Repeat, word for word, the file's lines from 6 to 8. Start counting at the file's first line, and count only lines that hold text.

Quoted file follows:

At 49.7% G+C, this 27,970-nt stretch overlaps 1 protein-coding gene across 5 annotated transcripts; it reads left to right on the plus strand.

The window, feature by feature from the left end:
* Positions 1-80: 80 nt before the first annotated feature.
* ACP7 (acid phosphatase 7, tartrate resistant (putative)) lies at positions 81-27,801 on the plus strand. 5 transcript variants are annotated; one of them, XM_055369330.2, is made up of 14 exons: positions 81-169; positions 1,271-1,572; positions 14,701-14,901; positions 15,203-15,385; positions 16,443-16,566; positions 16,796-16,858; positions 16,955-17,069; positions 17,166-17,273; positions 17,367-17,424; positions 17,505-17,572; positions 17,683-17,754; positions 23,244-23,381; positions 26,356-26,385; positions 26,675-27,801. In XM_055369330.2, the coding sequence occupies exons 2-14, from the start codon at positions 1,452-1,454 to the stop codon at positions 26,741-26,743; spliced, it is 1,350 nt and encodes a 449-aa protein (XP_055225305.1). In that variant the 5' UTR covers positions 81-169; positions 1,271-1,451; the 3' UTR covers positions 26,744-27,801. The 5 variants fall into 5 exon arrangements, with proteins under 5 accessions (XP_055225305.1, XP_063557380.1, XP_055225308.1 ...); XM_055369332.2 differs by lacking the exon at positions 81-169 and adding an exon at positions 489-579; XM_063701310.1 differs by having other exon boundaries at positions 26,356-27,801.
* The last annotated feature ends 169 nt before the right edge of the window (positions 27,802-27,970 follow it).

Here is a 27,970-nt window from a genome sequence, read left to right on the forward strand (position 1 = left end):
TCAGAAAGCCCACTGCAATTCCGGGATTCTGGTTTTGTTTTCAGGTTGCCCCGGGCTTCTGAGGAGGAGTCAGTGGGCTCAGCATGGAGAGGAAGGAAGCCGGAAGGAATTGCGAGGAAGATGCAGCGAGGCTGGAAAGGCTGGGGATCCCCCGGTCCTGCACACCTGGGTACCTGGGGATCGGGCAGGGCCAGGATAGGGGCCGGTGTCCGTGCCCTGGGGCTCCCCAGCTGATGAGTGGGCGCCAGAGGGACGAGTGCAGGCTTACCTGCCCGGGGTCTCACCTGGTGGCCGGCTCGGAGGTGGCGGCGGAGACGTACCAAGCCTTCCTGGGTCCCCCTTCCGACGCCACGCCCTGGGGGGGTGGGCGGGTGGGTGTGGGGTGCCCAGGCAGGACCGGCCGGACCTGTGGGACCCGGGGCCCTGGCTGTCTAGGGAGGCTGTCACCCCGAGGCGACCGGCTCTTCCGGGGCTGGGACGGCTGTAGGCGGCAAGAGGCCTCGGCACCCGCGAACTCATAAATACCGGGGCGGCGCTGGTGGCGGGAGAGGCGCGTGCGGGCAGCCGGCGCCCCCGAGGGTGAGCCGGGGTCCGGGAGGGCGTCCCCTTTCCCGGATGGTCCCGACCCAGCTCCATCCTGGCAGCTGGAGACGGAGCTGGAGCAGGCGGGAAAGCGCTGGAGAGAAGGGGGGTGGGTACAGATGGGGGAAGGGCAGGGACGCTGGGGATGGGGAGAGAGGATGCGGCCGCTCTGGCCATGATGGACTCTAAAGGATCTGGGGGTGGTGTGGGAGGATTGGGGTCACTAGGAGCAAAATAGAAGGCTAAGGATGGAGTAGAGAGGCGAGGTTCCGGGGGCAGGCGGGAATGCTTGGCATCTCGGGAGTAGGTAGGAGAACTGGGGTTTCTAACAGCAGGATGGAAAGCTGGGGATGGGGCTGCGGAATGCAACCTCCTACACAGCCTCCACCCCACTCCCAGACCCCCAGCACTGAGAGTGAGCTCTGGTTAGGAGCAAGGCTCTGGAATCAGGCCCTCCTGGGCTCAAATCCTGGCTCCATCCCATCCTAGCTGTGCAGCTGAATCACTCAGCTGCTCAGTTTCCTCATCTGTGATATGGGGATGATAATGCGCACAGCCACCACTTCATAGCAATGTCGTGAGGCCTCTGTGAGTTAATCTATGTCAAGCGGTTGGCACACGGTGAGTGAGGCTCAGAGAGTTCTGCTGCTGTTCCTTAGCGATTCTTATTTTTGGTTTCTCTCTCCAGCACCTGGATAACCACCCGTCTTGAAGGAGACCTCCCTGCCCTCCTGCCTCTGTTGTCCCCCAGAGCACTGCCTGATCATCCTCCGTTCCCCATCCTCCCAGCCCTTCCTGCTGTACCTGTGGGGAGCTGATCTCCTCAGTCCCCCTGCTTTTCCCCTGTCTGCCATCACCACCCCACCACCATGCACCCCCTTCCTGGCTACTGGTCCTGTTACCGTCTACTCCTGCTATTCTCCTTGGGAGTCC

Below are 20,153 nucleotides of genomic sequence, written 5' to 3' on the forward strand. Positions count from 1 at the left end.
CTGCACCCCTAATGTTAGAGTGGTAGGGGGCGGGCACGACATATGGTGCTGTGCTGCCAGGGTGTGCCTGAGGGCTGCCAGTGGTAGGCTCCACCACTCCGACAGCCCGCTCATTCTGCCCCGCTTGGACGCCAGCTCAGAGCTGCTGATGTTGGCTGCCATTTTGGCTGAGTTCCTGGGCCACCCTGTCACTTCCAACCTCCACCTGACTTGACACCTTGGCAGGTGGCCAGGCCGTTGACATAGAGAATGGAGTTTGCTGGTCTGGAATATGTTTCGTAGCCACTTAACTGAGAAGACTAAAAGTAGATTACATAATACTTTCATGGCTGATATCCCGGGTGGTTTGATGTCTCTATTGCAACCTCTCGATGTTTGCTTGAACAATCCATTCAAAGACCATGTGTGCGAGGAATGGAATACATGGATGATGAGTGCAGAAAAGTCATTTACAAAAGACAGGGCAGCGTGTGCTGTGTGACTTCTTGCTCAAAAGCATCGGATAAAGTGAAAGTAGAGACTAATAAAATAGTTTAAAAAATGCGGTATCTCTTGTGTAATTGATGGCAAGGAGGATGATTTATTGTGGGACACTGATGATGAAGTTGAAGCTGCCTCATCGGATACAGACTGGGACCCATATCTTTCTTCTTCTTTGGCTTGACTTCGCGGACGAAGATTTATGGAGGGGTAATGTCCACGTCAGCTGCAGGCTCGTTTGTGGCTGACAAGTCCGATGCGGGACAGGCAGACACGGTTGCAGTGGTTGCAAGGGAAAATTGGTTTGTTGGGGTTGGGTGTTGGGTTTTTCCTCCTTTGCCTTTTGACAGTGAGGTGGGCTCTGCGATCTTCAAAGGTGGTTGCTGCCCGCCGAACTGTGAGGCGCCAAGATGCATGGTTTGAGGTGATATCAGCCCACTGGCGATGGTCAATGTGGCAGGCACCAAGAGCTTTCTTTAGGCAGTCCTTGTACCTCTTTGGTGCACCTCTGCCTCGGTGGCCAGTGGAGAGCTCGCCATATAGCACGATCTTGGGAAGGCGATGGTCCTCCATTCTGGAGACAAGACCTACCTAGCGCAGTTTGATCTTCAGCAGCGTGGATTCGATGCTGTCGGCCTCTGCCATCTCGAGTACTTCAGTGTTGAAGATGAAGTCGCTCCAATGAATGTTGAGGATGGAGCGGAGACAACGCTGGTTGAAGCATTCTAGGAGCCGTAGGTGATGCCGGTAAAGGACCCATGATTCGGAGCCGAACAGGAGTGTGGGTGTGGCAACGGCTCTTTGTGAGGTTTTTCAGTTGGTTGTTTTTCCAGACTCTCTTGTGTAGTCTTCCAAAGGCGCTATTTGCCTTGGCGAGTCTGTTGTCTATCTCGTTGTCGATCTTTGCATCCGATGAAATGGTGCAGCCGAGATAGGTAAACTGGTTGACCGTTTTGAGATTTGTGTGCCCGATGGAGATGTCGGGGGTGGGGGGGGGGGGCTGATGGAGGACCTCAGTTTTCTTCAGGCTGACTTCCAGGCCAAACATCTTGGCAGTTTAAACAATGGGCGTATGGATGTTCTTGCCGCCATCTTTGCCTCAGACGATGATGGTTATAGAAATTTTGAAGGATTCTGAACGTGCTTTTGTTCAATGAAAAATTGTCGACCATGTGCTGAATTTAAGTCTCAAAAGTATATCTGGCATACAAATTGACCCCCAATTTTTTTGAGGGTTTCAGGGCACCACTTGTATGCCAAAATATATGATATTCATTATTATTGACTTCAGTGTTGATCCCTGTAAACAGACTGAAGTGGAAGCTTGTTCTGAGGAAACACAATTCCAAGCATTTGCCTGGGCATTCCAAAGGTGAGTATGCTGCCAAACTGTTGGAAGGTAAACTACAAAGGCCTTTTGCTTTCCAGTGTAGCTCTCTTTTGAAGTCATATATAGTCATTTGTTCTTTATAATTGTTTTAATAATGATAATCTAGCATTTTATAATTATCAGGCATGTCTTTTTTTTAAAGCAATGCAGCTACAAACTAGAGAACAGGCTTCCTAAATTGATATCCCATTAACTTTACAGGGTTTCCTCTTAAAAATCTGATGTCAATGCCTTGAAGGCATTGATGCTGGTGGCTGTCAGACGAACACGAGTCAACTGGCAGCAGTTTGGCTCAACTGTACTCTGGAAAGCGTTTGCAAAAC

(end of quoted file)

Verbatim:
Here is a 27,970-nt window from a genome sequence, read left to right on the forward strand (position 1 = left end):
TCAGAAAGCCCACTGCAATTCCGGGATTCTGGTTTTGTTTTCAGGTTGCCCCGGGCTTCTGAGGAGGAGTCAGTGGGCTCAGCATGGAGAGGAAGGAAGCCGGAAGGAATTGCGAGGAAGATGCAGCGAGGCTGGAAAGGCTGGGGATCCCCCGGTCCTGCACACCTGGGTACCTGGGGATCGGGCAGGGCCAGGATAGGGGCCGGTGTCCGTGCCCTGGGGCTCCCCAGCTGATGAGTGGGCGCCAGAGGGACGAGTGCAGGCTTACCTGCCCGGGGTCTCACCTGGTGGCCGGCTCGGAGGTGGCGGCGGAGACGTACCAAGCCTTCCTGGGTCCCCCTTCCGACGCCACGCCCTGGGGGGGTGGGCGGGTGGGTGTGGGGTGCCCAGGCAGGACCGGCCGGACCTGTGGGACCCGGGGCCCTGGCTGTCTAGGGAGGCTGTCACCCCGAGGCGACCGGCTCTTCCGGGGCTGGGACGGCTGTAGGCGGCAAGAGGCCTCGGCACCCGCGAACTCATAAATACCGGGGCGGCGCTGGTGGCGGGAGAGGCGCGTGCGGGCAGCCGGCGCCCCCGAGGGTGAGCCGGGGTCCGGGAGGGCGTCCCCTTTCCCGGATGGTCCCGACCCAGCTCCATCCTGGCAGCTGGAGACGGAGCTGGAGCAGGCGGGAAAGCGCTGGAGAGAAGGGGGGTGGGTACAGATGGGGGAAGGGCAGGGACGCTGGGGATGGGGAGAGAGGATGCGGCCGCTCTGGCCATGATGGACTCTAAAGGATCTGGGGGTGGTGTGGGAGGATTGGGGTCACTAGGAGCAAAATAGAAGGCTAAGGATGGAGTAGAGAGGCGAGGTTCCGGGGGCAGGCGGGAATGCTTGGCATCTCGGGAGTAGGTAGGAGAACTGGGGTTTCTAACAGCAGGATGGAAAGCTGGGGATGGGGCTGCGGAATGCAACCTCCTACACAGCCTCCACCCCACTCCCAGACCCCCAGCACTGAGAGTGAGCTCTGGTTAGGAGCAAGGCTCTGGAATCAGGCCCTCCTGGGCTCAAATCCTGGCTCCATCCCATCCTAGCTGTGCAGCTGAATCACTCAGCTGCTCAGTTTCCTCATCTGTGATATGGGGATGATAATGCGCACAGCCACCACTTCATAGCAATGTCGTGAGGCCTCTGTGAGTTAATCTATGTCAAGCGGTTGGCACACGGTGAGTGAGGCTCAGAGAGTTCTGCTGCTGTTCCTTAGCGATTCTTATTTTTGGTTTCTCTCTCCAGCACCTGGATAACCACCCGTCTTGAAGGAGACCTCCCTGCCCTCCTGCCTCTGTTGTCCCCCAGAGCACTGCCTGATCATCCTCCGTTCCCCATCCTCCCAGCCCTTCCTGCTGTACCTGTGGGGAGCTGATCTCCTCAGTCCCCCTGCTTTTCCCCTGTCTGCCATCACCACCCCACCACCATGCACCCCCTTCCTGGCTACTGGTCCTGTTACCGTCTACTCCTGCTATTCTCCTTGGGAGTCC

Below are 20,153 nucleotides of genomic sequence, written 5' to 3' on the forward strand. Positions count from 1 at the left end.